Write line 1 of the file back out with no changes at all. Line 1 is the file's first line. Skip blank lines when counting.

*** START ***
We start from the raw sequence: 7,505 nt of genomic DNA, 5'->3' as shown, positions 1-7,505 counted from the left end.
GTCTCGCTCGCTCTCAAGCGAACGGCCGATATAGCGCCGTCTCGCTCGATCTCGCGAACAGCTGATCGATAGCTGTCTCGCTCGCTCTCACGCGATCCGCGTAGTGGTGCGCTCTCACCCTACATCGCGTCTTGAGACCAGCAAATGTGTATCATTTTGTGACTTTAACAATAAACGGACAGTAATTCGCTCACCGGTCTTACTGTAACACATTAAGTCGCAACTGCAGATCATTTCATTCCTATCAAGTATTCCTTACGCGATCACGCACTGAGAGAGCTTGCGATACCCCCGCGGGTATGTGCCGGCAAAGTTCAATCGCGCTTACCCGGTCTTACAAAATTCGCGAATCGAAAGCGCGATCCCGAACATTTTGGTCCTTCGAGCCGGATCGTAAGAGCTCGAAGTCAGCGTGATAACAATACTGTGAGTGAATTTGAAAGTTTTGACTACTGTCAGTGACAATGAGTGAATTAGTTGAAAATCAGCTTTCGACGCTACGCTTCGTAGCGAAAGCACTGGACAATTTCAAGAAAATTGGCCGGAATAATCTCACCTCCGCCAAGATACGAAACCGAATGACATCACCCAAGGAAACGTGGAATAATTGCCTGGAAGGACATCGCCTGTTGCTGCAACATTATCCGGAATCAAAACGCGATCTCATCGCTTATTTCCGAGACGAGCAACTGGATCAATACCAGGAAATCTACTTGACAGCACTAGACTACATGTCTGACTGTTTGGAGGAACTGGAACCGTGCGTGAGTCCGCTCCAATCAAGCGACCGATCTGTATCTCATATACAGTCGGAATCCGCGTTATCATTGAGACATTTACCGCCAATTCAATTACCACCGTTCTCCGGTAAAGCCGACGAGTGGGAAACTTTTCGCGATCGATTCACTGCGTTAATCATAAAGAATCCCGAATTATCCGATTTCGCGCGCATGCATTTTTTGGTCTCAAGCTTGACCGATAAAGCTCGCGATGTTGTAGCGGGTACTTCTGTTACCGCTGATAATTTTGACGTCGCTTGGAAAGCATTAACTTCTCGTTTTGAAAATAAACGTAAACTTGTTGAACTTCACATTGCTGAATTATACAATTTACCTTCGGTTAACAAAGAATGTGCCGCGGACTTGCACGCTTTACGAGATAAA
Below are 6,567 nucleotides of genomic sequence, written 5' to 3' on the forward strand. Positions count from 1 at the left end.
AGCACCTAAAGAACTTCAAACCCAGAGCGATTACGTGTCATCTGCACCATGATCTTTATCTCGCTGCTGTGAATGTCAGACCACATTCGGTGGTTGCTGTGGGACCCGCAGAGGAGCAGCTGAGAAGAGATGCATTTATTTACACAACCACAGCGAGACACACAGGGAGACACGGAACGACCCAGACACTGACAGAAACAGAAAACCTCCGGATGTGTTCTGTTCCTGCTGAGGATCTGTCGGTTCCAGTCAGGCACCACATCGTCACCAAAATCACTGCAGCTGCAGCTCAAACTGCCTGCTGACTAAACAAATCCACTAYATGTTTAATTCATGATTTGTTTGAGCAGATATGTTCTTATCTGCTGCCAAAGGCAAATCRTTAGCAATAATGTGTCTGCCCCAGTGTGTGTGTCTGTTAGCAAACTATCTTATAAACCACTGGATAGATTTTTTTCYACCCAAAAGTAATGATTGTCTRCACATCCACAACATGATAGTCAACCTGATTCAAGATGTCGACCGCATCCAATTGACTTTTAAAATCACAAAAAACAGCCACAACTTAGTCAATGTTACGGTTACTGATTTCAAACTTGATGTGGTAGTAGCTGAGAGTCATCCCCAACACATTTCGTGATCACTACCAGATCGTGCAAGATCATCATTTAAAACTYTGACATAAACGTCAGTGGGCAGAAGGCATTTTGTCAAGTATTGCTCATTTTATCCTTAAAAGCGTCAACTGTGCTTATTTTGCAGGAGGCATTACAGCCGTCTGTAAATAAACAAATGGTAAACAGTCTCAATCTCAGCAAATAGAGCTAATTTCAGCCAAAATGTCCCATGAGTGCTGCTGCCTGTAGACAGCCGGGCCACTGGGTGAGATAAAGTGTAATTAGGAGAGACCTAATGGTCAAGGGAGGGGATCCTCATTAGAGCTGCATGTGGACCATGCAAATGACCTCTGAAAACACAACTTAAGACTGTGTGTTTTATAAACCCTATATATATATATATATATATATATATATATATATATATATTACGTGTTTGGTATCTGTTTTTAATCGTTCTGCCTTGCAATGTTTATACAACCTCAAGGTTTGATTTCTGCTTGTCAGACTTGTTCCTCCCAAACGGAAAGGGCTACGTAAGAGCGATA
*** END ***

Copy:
We start from the raw sequence: 7,505 nt of genomic DNA, 5'->3' as shown, positions 1-7,505 counted from the left end.